Age In Place Home Design

If your loved one wants to age in place, look for resources to help.
Most seniors want to stay in their homes as they age. Not only is this more cost effective, it is more comfortable and familiar. However, aging presents challenges, and to be able to successfully age in place, these challenges need to be addressed so seniors can comfortably and safely remain independent. 

Aging in place may necessitate changes to the home itself, monitoring for safety, and an increased need for support in order to ensure health and quality of life while maintaining independence.


While many seniors reject the idea of a monitoring system, this advanced technology can provide peace of mind, and safety for those aging in place, as well as their loved ones and caregivers. Consider home monitoring, alert pendants, and other monitoring tools.


According to studies, the presence of Family Caregivers helps seniors age in place longer, improve medical adherence, improve health and quality of life, reduce doctor and ER visits, and increase completion of legal and healthcare documents. Thus, if your senior loved one wants to age in place, having family caregivers providing support is key. However, often family caregivers have their own families, careers, and other responsibilities. Using other support to help the elderly loved one live at home can lift the burden and ease the mind. Consider support such as home delivered meals (Meals of Wheels, or other programs), visitation and socialization programs (ElderFriends), transportation, and the like. A little support can go a long way.

A Safe Home

Home design can greatly impact the safety and comfort of a senior aging in place. Often homes need to be remodeled to accommodate senior needs. If remodeling or building new, use a builder specializing in aging in place. And be sure to consider which home modifications will have the greatest impact for safety and convenience.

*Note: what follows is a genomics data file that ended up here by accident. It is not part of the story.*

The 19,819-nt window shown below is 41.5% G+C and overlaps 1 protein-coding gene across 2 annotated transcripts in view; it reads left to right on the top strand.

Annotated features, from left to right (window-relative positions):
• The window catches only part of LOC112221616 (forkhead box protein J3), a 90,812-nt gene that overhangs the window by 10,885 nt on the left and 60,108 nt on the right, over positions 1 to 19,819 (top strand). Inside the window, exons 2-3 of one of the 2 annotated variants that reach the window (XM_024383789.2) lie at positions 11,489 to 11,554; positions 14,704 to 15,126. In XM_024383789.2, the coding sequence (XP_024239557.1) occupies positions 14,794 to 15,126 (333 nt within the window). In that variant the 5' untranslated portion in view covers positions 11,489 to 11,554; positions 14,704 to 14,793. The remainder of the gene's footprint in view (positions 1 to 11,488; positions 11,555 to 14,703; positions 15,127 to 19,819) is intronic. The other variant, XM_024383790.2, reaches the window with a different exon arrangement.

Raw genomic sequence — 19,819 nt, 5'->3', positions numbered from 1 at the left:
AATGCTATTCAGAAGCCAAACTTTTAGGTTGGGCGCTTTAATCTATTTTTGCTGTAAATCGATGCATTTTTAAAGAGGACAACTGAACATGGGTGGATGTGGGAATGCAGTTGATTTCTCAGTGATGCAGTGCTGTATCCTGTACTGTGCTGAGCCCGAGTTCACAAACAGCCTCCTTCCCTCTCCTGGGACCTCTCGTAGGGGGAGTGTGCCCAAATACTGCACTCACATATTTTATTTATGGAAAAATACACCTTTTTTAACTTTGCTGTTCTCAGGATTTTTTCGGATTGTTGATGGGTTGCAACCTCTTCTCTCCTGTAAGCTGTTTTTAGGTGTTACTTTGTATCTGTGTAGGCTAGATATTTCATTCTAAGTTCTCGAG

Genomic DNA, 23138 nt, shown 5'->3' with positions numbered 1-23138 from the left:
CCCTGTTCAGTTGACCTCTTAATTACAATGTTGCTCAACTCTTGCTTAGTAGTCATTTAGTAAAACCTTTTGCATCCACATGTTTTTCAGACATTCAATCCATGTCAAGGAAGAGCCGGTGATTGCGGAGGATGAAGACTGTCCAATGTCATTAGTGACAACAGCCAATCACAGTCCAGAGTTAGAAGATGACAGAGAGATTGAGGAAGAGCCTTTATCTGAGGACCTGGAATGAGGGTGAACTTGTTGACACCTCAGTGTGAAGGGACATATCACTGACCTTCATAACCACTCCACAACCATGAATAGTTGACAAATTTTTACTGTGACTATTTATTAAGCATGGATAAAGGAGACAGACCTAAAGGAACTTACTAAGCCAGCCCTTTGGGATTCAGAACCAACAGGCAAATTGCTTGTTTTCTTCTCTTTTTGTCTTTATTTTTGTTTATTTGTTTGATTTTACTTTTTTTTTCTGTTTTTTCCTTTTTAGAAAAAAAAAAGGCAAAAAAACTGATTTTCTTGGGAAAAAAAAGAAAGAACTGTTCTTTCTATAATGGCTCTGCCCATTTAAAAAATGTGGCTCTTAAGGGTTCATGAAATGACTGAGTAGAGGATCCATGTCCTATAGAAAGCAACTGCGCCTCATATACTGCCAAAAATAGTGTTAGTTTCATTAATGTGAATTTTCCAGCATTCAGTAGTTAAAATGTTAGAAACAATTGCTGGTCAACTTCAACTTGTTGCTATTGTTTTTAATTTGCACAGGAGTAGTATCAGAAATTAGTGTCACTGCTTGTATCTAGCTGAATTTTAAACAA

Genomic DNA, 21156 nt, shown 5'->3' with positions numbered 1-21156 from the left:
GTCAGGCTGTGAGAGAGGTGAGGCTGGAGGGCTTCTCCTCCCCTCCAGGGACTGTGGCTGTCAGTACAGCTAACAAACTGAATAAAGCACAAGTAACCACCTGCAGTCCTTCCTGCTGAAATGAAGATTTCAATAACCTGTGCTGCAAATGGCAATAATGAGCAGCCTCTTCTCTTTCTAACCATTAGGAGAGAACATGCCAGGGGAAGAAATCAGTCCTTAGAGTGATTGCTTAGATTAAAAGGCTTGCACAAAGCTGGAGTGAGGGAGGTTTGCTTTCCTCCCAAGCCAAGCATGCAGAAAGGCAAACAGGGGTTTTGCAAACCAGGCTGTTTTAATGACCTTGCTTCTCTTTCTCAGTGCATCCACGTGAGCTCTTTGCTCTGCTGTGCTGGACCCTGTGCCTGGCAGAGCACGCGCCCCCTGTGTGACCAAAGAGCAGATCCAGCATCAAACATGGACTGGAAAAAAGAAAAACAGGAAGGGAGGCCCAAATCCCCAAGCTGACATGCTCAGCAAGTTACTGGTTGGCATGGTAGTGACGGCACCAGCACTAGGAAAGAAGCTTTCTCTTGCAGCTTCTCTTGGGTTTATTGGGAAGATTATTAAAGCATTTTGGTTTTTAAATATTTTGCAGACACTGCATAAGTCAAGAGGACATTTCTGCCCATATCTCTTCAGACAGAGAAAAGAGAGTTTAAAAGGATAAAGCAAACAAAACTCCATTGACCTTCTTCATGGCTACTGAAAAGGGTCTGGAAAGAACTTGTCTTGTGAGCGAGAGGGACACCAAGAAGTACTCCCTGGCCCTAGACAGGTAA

Consider the following:

Green interior: This will make it less expensive to age in place. Include things like energy efficient shower heads, and the like.

Natural light: This reduces the risk of falls, improves comfort, and reduces utilities.

Improved mobility: Eliminate stairs when possible, make everything wheelchair accessible, use nonslip flooring, bright lighting, and reduce faill hazards such as cords and rugs.

Ease of living: Install levered faucets, easy grip cabinet and drawer hardware, grab bars, bathroom benches, elevated toilet seats, and other simple tools that can make using the home easier and safer.

Safety and security: Install a monitoring system, smoke detectors with strobe lights for the hard of hearing, and the like.

Technology: Phones with amplifiers, automatic medication dispensers, motion sensors to alert family if a loved one gets out of bed at night. These are all great additions to the home, and can increase safety.

Sometimes a few upgrades can make a home more senior friendly, and other times many upgrades are needed. This can be costly, so ask your electric and gas provider if you qualify for an energy audit, rebates or other programs to help offset the cost of upgrades. And remember, prevention is almost always less expensive than the cost of accident, injury, and poor health.

If your loved one wants to age in place, look for resources to help. One great option is the recently released book, “Aging In Place: 5 Steps to Designing a Successful Living Environment for Your Second Half of Life” which can be found on Amazon. This book was written by Aaron Murphy, owner of ADM Architecture, and Managing Editor at Murphy has been speaking and teaching on the subject of "Aging in Place" for 4 years, both locally and at a national level. He writes about designing a home to improve the future, allowing seniors to stay in their homes and communities and remain happy, healthy, and safe while doing so. He addresses the need to accommodate 78 million baby boomers turning 65 years old at a rate of 10,000 every day for the next 18 years. He asserts that good design and planning can accomplish a successful outcome and more affordable way to age in place.

For more information about ADM Architecture, Empowering the Mature Mind, and Mr. Murphy's book visit

Further Reading:

What The Heck is Universal Design, Aging in Place and All These Other Goofy Terms?
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About The CareGiver Partnership. The CareGiver Partnership helps caregivers and their loved ones with answers to their caregiving questions, including information about home health care products and supplies, from our Wisconsin-based team of Product Specialists who are all current or former caregivers. The company’s Web site provides the largest online library of resources on subjects most important to caregivers — from arthritis to assisted living, and Parkinson’s to prostate cancer — as well as access to more than 3,000 home care products for incontinence, skin care, mobility, home safety and daily living aids. The CareGiver Partnership was founded in 2004 by Lynn Wilson of Neenah, Wisc. Visit to learn more or call 1-800-985-1353.


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